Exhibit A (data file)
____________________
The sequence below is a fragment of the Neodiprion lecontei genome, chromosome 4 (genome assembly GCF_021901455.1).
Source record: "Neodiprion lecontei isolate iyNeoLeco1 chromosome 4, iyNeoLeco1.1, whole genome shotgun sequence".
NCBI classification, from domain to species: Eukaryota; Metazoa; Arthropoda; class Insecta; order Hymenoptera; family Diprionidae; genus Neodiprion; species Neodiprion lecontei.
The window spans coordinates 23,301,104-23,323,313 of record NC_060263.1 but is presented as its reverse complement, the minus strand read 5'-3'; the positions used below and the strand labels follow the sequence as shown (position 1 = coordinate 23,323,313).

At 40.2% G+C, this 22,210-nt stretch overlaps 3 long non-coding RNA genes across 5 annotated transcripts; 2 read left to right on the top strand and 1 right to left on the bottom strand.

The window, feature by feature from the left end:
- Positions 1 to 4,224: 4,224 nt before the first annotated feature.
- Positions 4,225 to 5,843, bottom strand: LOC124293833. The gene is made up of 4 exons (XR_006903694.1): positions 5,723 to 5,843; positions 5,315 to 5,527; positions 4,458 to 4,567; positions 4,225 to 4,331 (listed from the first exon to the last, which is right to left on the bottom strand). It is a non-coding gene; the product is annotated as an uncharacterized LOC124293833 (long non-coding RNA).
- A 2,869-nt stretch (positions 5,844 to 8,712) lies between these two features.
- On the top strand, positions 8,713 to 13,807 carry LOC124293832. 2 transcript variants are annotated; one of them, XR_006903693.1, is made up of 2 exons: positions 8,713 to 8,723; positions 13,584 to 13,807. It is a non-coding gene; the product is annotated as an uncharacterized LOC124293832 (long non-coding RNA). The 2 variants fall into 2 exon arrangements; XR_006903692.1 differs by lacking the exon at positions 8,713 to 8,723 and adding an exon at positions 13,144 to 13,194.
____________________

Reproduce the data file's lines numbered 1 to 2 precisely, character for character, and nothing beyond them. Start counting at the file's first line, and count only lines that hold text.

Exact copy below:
The sequence below is a fragment of the Neodiprion lecontei genome, chromosome 4 (genome assembly GCF_021901455.1).
Source record: "Neodiprion lecontei isolate iyNeoLeco1 chromosome 4, iyNeoLeco1.1, whole genome shotgun sequence".